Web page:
Most importantly, anti-racism is a participatory and community-based process that is based in practices of humility and understanding. Which is to say that we cannot address systemic racism without engaging and supporting those who suffer its ill effects. However, this is not an easy or straightforward process. Though systemic racism is a structure of privilege that reinforces white cultural normativity, there is no unified experience or single voice. There are many experiences of marginalization and a complex relationship between power and privilege underpinning both interpersonal and institutional relationships. Libraries must be willing to listen and act on these accounts.
While crucially important, this needn’t feel like daunting or impossible work. In fact, libraries across Canada have already demonstrated an ability and willingness to engage in the kind of introspective work that anti-racism begs. For example, staff and board members at the Thunder Bay Public Library have included addressing systemic racism as part of their organizational mandate and have engaged in a series of fruitful conversations with their community on how community members have experienced racism in library spaces and interactions. Another example is the collective response from the library community to calls to action by the Truth and Reconciliation Commission of Canada in 2015. The CFLA-led Truth and Reconciliation process of participatory and action-oriented self-examination of the library sector as whole led to a series of recommendations that exemplify our capacity to engage in anti-racism praxis.
Anti-racism as a practice and methodology allows us to anchor our work in both a theoretical and practical approach to create truly inclusive spaces and communities. In practice, this commitment looks to address the massive gap in our scholarship on information needs and wants of racial, cultural and ethnic library users. It aims to better understand what social and cultural inclusion might look like in practice. Finally, it must include direct work to redress the real effects that inattention to race has on the people in libraries. This includes everything from examining our library school curriculum to identify how the predominant focus on practical learning creates the potential for an ill-equipped workforce, to implementing strong measures to address hostile work environments where race and microaggressions are often minimized and ignored.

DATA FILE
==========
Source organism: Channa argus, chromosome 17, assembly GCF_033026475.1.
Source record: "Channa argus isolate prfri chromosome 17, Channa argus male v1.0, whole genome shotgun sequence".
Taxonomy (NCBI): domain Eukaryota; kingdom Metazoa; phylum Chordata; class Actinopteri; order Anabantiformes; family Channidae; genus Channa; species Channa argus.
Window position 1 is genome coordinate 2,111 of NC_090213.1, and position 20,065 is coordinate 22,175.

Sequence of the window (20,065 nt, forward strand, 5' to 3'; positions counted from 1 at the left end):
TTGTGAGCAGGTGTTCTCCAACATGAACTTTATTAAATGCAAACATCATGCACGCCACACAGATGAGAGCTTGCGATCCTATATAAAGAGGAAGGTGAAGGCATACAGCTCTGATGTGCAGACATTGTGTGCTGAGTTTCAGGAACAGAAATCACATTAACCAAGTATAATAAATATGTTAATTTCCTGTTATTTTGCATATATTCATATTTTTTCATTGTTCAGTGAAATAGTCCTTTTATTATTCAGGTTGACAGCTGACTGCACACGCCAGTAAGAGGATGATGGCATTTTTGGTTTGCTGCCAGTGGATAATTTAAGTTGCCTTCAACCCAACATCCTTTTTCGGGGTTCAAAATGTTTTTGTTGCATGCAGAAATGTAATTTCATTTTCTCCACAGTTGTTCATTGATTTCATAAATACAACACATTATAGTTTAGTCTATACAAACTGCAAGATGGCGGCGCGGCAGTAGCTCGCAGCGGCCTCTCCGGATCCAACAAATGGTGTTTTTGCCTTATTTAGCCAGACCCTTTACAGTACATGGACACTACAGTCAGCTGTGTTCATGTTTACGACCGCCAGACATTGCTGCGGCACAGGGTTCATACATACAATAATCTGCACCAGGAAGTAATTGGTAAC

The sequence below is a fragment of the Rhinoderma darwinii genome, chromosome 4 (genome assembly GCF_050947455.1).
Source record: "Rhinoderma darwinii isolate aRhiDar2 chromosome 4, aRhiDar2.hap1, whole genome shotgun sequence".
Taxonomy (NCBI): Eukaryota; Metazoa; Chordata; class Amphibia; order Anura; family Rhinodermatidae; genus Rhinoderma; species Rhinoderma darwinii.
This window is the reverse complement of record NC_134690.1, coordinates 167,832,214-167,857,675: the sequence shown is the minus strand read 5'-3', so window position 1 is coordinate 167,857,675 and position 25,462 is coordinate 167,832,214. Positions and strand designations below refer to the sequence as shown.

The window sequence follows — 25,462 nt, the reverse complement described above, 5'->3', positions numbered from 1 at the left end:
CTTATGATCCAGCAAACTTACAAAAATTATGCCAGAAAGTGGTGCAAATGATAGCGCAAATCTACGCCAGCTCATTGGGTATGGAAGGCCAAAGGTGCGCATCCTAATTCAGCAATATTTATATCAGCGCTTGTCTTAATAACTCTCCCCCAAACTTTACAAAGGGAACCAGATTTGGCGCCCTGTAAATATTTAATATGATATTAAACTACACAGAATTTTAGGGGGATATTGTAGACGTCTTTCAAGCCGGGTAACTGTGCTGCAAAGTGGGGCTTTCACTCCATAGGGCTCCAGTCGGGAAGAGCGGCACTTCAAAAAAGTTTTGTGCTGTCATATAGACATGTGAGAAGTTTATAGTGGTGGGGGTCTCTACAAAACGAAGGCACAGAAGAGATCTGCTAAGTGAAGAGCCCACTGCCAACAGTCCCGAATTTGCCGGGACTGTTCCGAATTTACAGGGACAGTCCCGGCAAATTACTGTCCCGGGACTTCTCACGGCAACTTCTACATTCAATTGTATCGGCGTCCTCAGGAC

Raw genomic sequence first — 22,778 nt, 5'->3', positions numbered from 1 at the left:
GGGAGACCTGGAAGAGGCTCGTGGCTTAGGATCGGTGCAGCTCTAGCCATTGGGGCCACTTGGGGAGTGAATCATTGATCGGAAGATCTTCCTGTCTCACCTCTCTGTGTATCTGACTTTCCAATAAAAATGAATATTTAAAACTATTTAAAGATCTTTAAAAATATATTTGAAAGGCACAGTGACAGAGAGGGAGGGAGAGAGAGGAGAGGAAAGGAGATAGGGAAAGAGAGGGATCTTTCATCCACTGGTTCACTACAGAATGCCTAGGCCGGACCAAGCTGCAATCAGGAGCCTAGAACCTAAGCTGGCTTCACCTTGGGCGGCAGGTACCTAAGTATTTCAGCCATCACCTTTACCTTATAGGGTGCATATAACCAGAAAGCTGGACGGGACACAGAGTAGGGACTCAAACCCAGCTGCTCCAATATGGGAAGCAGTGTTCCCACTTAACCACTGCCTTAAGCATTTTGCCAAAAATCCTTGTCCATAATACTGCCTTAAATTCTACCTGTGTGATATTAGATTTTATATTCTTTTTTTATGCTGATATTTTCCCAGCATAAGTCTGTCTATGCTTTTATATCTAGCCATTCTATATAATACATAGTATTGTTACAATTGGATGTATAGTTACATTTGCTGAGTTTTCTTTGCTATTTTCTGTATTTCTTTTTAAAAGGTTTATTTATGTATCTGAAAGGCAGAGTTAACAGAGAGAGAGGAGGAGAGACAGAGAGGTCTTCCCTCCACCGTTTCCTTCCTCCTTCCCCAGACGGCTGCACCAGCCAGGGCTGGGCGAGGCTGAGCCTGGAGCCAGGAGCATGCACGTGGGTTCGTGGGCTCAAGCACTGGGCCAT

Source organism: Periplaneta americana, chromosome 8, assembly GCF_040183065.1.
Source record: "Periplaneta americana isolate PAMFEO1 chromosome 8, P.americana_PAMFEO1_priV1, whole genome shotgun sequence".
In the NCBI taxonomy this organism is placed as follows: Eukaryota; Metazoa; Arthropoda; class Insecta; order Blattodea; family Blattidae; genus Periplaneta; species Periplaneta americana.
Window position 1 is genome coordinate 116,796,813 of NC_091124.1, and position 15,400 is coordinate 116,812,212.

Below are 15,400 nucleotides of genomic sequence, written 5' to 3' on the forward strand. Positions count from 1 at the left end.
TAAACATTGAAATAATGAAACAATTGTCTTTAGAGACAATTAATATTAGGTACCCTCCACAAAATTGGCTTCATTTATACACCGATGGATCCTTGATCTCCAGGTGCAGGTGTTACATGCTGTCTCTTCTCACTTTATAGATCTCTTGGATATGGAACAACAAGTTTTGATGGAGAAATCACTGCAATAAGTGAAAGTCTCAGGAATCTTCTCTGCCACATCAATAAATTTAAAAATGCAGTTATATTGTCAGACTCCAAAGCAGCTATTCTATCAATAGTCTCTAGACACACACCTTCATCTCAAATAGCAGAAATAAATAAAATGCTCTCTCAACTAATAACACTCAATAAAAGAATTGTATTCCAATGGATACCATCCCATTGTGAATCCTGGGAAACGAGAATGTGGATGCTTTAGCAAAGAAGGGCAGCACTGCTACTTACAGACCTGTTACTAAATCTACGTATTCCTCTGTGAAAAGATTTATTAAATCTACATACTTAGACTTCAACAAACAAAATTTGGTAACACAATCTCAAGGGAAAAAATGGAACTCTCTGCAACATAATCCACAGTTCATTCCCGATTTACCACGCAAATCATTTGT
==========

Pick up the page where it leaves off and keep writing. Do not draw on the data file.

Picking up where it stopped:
Anti-racist praxis rejects the idea of the library as neutral and reimagines it as a just and inclusive space. It gives new possibilities for community engagement both within and outside current library policies and ideas. Although it casts light on the schism between how we celebrate the social and cultural aspects of diverse communities while ignoring the contraindications of these principles in our spaces and practices. It also points us toward the host of beneficial qualities for individuals and communities that make them worth salvaging in a time of rapidly increasing division and discord.
In doing so, we make actual and sustained progress to deconstruct ideas and practices that tacitly support racial and other forms of inequity.
Government of Ontario. A better way forward: Ontario’s 3-year anti-racism strategic plan. Retrieved from https://www.ontario.ca/page/better-way-forward-ontarios-3-year-anti-racism-strategic-plan
Government of Canada. Building a foundation for change: Canada’s anti-racism strategy 2019–2022. Retrieved from https://www.canada.ca/en/canadian-heritage/campaigns/anti- racism-engagement/anti-racism-strategy.html
Kendi, Ibram X. How to be an antiracist. New York: One World, 2019.
Levy. Sue Ann. “Librarians denounce white privilege.” Toronto Sun. January 30, 2020.
Amber Matthews is a Library and Information Science (LIS) doctoral student at Western University and holds a master’s degree in LIS. Her research examines systemic racism in public libraries and its impacts on racialized youth in Canada. She is also a member of the Open Shelf editorial team.